What Exactly Are VAR And SPAN Margins?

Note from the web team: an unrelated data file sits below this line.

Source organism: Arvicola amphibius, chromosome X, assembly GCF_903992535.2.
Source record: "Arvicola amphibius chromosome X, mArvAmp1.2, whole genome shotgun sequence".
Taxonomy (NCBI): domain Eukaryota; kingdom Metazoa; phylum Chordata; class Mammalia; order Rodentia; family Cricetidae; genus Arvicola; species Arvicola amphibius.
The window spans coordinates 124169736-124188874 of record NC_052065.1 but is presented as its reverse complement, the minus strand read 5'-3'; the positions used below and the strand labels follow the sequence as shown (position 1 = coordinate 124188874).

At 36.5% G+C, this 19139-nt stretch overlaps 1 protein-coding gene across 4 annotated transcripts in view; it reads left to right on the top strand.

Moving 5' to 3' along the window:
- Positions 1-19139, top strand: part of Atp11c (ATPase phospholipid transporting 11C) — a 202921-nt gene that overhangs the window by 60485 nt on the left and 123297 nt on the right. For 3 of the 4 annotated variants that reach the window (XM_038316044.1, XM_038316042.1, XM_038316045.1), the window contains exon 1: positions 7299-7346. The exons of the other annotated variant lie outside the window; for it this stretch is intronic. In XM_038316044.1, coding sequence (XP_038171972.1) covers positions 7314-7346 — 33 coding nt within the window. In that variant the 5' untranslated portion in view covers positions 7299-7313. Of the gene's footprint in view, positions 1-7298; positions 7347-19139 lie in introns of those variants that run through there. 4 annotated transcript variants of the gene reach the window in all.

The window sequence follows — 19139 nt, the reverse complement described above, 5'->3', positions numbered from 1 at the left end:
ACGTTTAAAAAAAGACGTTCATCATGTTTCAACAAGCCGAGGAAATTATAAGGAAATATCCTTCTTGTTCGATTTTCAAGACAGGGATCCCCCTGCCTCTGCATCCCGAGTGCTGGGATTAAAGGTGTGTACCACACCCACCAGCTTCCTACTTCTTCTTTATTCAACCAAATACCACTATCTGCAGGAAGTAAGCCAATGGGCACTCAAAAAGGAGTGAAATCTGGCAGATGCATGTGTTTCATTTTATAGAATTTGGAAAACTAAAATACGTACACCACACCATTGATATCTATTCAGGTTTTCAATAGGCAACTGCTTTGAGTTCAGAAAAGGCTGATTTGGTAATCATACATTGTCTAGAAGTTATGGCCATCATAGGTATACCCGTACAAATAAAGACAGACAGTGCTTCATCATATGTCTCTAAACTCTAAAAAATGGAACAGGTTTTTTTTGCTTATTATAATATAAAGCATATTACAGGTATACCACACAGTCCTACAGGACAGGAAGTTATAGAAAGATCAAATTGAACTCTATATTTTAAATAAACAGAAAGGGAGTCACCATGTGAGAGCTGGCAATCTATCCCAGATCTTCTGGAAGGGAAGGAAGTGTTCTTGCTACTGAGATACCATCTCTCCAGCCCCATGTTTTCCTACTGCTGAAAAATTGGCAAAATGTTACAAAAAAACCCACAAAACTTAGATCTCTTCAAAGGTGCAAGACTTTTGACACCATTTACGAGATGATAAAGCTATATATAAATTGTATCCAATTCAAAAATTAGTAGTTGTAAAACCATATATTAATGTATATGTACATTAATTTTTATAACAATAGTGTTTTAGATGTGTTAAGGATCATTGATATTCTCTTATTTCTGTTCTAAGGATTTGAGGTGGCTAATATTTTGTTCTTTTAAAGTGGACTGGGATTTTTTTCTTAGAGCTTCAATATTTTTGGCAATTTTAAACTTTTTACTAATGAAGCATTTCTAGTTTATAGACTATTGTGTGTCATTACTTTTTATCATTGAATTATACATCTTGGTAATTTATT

VaR and SPAN margins are related to every position you take in the stock market, especially if you trade in FnOs. But what exactly are they and how can you calculate them? Here’s everything you need to know. VaR is a way to measure the risk of a loss. Value-at-risk, or VaR, is a way to measure the downside risk or potential loss of a portfolio or investment over a certain amount of time. It helps analyse and estimate how much the minimum loss can be with a certain amount of confidence. Essentially, it is a number that tells you how risky a portfolio is. For example, VaR can tell us that an investor can expect to lose at least 2% of the total value of their portfolio on 1 out of every 15 days. So, it helps figure out how much money could be lost, how likely it is to lose that much money, and how long it could take. Statistical simulations can be used in a number of ways to figure out VaR. The risk management department of a company keeps a close eye on this parameter and tries to make sure that extremely risky trades are not taken. Margin SPAN On the equity markets, traders also need to have a certain amount of money set aside as "margin money" to help cover trade losses. But it is hard to guess how much of a margin is needed to cover all the losses if the market shows the worst-case scenario. As a result, the SPAN, which stands for Standardised Portfolio Analysis of Risk, is a standard way for traders to figure out how much margin money they need. When figuring out margin amounts for every single position, the SPAN system uses complicated algorithms and machine learning techniques. Each margin amount is equal to the most a single account can reasonably lose in a single trading day. It was made by the CME in 1988, and more than 50 exchanges around the world use SPAN as their official way to figure out how much margin they need. This margin is different for each security because each one comes with a different level of risk. For example, the SPAN margin for a single stock will be higher than that for an Index because single stocks are more risky and volatile. Risk management Every trader who is successful knows how important it is to manage risk, which is even more important than making money. With the help of VaR and SPAN calculations, a trader can keep a large number of contracts in their portfolio and stay away from serious margin calls. More brokers and financial institutions are now focusing on better ways to handle risks. Many of them require that, in addition to SPAN margin, which is collected when trades are started, an additional margin called Exposure margin to be collected to protect against liabilities caused by wild swings, rogue trades, or reactions to extreme stress in the market.